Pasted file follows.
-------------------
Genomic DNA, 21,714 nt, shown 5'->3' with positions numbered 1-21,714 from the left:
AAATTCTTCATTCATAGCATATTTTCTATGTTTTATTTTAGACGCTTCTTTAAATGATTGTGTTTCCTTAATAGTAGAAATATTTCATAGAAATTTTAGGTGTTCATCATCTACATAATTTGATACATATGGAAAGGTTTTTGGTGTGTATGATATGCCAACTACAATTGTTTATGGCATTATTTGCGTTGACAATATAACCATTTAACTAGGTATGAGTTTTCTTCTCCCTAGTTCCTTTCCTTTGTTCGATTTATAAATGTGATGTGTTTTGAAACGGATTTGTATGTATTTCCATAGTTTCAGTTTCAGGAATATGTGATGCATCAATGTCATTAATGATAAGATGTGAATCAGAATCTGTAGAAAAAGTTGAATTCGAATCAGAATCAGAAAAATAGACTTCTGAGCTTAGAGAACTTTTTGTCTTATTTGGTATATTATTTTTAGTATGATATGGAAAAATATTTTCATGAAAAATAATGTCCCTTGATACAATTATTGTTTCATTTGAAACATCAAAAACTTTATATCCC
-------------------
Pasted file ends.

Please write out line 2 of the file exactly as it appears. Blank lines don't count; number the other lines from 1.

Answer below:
AAATTCTTCATTCATAGCATATTTTCTATGTTTTATTTTAGACGCTTCTTTAAATGATTGTGTTTCCTTAATAGTAGAAATATTTCATAGAAATTTTAGGTGTTCATCATCTACATAATTTGATACATATGGAAAGGTTTTTGGTGTGTATGATATGCCAACTACAATTGTTTATGGCATTATTTGCGTTGACAATATAACCATTTAACTAGGTATGAGTTTTCTTCTCCCTAGTTCCTTTCCTTTGTTCGATTTATAAATGTGATGTGTTTTGAAACGGATTTGTATGTATTTCCATAGTTTCAGTTTCAGGAATATGTGATGCATCAATGTCATTAATGATAAGATGTGAATCAGAATCTGTAGAAAAAGTTGAATTCGAATCAGAATCAGAAAAATAGACTTCTGAGCTTAGAGAACTTTTTGTCTTATTTGGTATATTATTTTTAGTATGATATGGAAAAATATTTTCATGAAAAATAATGTCCCTTGATACAATTATTGTTTCATTTGAAACATCAAAAACTTTATATCCC